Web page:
Sep 8, 2009

Gaining Respect

by Jordan LoSasso

MORGANTOWN, W.Va —If West Virginia did not know Mike Brown coming into the game, they did after his 33-yard one-handed reception along the sideline, with a spin move to break free from the grasps of the defender to gain several more yards.

Mike Brown’s reception led to a fourth and two conversion attempt. After a breakdown in Mountaineer coverage, Brown once again provided a spark with a swing pass that he turned into a 20-yard touchdown reception to tie the game 10-10 with 12:52 to play in the first half. Although the Flames lost the game 33-20, they proved they had the ability to contend with a top Big East foe.

“People think, ‘Oh here comes an FCS (Football Championship Series) school, but Mike Brown can play. You know their quarterback (Tommy Beecher) played for Steve Spurrier, so I tell you, they can play,” Mountaineers Head Coach Bill Stewart said.

The Flames offense and special teams relied heavily on Mike Brown, who finished the game with 11 receptions for 157 yards, 107 kick return yards and 271 all-purpose yards — all three game highs. In the final minutes of the game, Brown also rushed for a touchdown to close the gap to 33-20.

“Brown is a fierce competitor and that has to be the first thing said about him. He is a multi-talented athlete and can play a number of different positions. Whenever we say, ‘Who do we want to do this job?’ the first answer is always Michael Brown. If we said, ‘Who do we want to put at cornerback?’ we would probably say Michael Brown,” Liberty Head Coach Danny Rocco said.

Liberty could have used the help defensively in the first half. On West Virginia’s first drive of the second quarter, Liberty gave up two third down conversions, a third-and-18 being the longer of the two. The drive resulted in a Mountaineer touchdown and a permanent lead after going up 20-10.

“That is always a sick feeling to have a team third and long, almost a sure fire way to get off the field, and they squeeze out one more play. We were giving that quarterback too much time. He was having all day to look around and throw,” Liberty linebacker Wes Cheek said. “That kid (Jarrett Brown) had seven to eight seconds to throw the ball, and it’s hard to cover anybody that long.”

Mountaineer quarterback Jarrett Brown demonstrated on those two plays what the Flames struggled with all day. Liberty was not able to tackle the ball carriers consistently, especially Noel Devine and Jarrett.

“I never imagined we would not be able to get Jarrett Brown to the ground. He is a big athlete. Usually these bigger athletes don’t quite have the mobility that I witnessed. I don’t want to make any comparisons to Pat White (Mountaineer quarterback drafted in the third round in 2009) and embarrass myself, but he did those kinds of things,” Rocco said. “He was in a league of his own, and we couldn’t get him to the ground. Obviously, Noel Devine is a special player. Those two guys played as advertised.”

The Flames defense improved after halftime adjustments, becoming more aggressive and blitzing more. Liberty held the Mountaineers to only 10 points and 140 yards. However, a West Virginia two-play drive in the fourth quarter extinguished the Flames attempts at a comeback.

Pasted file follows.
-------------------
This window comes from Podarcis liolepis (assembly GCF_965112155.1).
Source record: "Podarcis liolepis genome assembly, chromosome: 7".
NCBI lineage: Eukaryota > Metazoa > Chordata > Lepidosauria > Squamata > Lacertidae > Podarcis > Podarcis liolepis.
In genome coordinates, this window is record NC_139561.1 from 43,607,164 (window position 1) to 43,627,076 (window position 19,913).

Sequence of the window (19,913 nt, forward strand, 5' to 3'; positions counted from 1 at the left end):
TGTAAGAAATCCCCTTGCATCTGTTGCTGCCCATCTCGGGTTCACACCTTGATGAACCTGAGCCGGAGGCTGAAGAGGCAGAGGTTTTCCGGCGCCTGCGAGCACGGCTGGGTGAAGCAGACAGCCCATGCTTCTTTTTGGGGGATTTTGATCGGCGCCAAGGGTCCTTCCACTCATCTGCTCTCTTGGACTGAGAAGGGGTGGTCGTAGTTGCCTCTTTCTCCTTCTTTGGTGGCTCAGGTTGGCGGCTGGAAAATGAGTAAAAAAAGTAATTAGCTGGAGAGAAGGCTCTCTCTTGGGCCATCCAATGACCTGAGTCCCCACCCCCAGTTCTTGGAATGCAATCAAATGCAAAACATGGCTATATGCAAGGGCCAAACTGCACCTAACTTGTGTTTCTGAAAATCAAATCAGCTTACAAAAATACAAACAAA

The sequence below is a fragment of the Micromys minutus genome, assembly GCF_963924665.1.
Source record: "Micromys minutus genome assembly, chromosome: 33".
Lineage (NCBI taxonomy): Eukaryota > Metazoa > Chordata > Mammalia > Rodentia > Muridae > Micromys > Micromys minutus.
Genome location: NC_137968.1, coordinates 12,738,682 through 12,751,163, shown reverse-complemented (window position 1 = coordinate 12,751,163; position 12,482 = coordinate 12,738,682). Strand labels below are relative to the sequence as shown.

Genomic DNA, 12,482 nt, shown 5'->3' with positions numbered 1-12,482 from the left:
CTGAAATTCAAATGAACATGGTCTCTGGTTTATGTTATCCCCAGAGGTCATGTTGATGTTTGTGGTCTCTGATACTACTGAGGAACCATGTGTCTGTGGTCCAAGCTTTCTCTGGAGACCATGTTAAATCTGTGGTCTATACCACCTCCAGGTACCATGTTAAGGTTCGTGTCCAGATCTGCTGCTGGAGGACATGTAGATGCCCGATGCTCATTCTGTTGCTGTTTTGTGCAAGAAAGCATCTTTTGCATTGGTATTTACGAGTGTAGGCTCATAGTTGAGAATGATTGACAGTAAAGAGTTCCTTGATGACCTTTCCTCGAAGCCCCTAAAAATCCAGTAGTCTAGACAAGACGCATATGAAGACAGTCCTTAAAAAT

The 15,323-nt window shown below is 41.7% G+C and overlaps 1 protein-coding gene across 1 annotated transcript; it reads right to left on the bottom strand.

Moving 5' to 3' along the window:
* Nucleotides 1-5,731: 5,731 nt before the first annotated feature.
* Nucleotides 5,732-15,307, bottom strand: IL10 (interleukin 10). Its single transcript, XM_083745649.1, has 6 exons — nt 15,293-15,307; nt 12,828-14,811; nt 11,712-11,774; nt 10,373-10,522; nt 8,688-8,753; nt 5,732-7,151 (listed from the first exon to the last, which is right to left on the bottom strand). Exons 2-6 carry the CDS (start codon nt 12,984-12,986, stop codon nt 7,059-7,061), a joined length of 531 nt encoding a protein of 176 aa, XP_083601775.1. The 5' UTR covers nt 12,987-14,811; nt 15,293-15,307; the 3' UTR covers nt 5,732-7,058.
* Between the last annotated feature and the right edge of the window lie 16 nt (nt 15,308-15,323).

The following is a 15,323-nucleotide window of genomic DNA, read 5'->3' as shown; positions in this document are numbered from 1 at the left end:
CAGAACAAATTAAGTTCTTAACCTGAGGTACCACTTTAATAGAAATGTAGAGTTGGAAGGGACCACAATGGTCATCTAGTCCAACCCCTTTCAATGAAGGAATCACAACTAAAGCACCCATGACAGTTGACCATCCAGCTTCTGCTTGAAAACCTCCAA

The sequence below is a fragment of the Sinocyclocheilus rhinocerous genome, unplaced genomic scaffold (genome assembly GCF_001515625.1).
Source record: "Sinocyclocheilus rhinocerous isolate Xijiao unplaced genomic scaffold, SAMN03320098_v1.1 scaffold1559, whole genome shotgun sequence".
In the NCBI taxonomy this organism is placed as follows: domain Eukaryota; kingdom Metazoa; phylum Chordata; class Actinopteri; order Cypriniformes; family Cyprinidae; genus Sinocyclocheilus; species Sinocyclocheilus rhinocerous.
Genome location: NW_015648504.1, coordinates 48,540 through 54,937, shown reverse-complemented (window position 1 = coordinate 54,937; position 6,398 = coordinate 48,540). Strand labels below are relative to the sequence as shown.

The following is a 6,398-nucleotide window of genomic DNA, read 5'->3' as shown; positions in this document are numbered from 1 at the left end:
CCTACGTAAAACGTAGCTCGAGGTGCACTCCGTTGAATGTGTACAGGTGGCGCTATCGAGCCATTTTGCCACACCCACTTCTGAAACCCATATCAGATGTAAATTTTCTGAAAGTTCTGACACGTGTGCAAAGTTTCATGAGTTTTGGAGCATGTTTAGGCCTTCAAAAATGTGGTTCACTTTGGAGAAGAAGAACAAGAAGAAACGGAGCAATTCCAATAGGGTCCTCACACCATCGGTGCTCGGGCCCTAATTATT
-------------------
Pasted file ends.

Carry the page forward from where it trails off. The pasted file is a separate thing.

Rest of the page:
Jarrett completed a 38-yard pass to Jock Sanders, and Devine scored on a 24-yard rush to increase the advantage to 33-13.

“We played a lot better in the second half with the exception of that two-play drive. We settled down and the jitters were gone. Whenever I think of our defense that’s what I think of, not that first half debacle,” Liberty Captain Chris Rocco said. “That first half defensively was embarrassing.”

Despite being paid $365,000 to essentially lose, the Flames had different expectations. Rocco echoed that sentiment.
“It’s hard to believe that we came in here expecting to win, but every guy in that locker room expected to win that game,” he said.

What was not embarrassing was Liberty’s ability to answer West Virginia offensively in the first half, and Tommy Beecher’s resilience in the pocket. On the Flames’ first drive Liberty needed a third down conversion to match West Virginia’s opening field goal. Beecher ran the ball for 16 yards after the pocket collapsed, which was a reoccurring theme throughout the game. On his slide, a Mountaineer hit Beecher in the head, knocking his helmet off. The 15-yard penalty put Liberty in field goal range, which allowed them to tie the game 3-3.

“Beecher is a tough guy. I haven’t seen a quarterback get hit like that in a long time,” Mike Brown said.

“The most encouraging thing to me was we answered scores,” Coach Rocco said. “That does show character within your program.”

The Beecher-to-Mike Brown connection answered again with the one-handed grab and 20-yard swing pass for a touchdown.

“Beecher’s a competitor. He took shot after shot, and Mike’s a competitor. With these two guys we are going to be tough to beat because they won’t let us lose. We knew that about Mike and Tommy was a little bit new, but these are the types of guys you want leading your football team,” Chris Rocco said.

Contact Jordan LoSasso at

Printable Version

» Men’s Hockey splits opening weekend series
» There’s no place like home
» Four minutes with Pat
» Flames volleyball dethrones Dukes
» Are athletes or reporters to blame?
» Men’s Soccer misfires in consecutive losses